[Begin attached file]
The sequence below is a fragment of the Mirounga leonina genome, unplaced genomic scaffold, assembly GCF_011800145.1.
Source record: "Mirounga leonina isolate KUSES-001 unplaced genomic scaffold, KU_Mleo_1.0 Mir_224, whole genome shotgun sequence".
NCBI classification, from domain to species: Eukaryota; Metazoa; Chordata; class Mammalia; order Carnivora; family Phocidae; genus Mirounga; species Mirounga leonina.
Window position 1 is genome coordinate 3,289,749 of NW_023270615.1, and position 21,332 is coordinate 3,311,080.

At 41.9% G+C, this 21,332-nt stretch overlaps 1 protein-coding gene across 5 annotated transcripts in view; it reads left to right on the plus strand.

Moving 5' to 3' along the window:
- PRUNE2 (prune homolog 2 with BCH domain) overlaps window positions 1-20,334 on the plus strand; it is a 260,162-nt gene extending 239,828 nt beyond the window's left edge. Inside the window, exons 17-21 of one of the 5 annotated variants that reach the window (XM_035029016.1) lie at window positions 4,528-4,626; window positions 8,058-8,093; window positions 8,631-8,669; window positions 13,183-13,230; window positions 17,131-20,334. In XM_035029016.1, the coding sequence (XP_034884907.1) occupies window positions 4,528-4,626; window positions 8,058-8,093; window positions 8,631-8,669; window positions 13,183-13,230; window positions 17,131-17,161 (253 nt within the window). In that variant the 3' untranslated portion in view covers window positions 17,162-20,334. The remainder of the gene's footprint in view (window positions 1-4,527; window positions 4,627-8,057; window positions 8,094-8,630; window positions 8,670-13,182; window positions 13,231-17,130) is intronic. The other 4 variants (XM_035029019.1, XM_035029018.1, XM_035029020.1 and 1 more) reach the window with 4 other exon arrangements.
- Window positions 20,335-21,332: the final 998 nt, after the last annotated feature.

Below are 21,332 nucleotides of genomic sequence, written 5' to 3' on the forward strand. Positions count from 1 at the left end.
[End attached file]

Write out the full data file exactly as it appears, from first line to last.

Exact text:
The sequence below is a fragment of the Mirounga leonina genome, unplaced genomic scaffold, assembly GCF_011800145.1.
Source record: "Mirounga leonina isolate KUSES-001 unplaced genomic scaffold, KU_Mleo_1.0 Mir_224, whole genome shotgun sequence".
NCBI classification, from domain to species: Eukaryota; Metazoa; Chordata; class Mammalia; order Carnivora; family Phocidae; genus Mirounga; species Mirounga leonina.
Window position 1 is genome coordinate 3,289,749 of NW_023270615.1, and position 21,332 is coordinate 3,311,080.

At 41.9% G+C, this 21,332-nt stretch overlaps 1 protein-coding gene across 5 annotated transcripts in view; it reads left to right on the plus strand.

Moving 5' to 3' along the window:
- PRUNE2 (prune homolog 2 with BCH domain) overlaps window positions 1-20,334 on the plus strand; it is a 260,162-nt gene extending 239,828 nt beyond the window's left edge. Inside the window, exons 17-21 of one of the 5 annotated variants that reach the window (XM_035029016.1) lie at window positions 4,528-4,626; window positions 8,058-8,093; window positions 8,631-8,669; window positions 13,183-13,230; window positions 17,131-20,334. In XM_035029016.1, the coding sequence (XP_034884907.1) occupies window positions 4,528-4,626; window positions 8,058-8,093; window positions 8,631-8,669; window positions 13,183-13,230; window positions 17,131-17,161 (253 nt within the window). In that variant the 3' untranslated portion in view covers window positions 17,162-20,334. The remainder of the gene's footprint in view (window positions 1-4,527; window positions 4,627-8,057; window positions 8,094-8,630; window positions 8,670-13,182; window positions 13,231-17,130) is intronic. The other 4 variants (XM_035029019.1, XM_035029018.1, XM_035029020.1 and 1 more) reach the window with 4 other exon arrangements.
- Window positions 20,335-21,332: the final 998 nt, after the last annotated feature.

Below are 21,332 nucleotides of genomic sequence, written 5' to 3' on the forward strand. Positions count from 1 at the left end.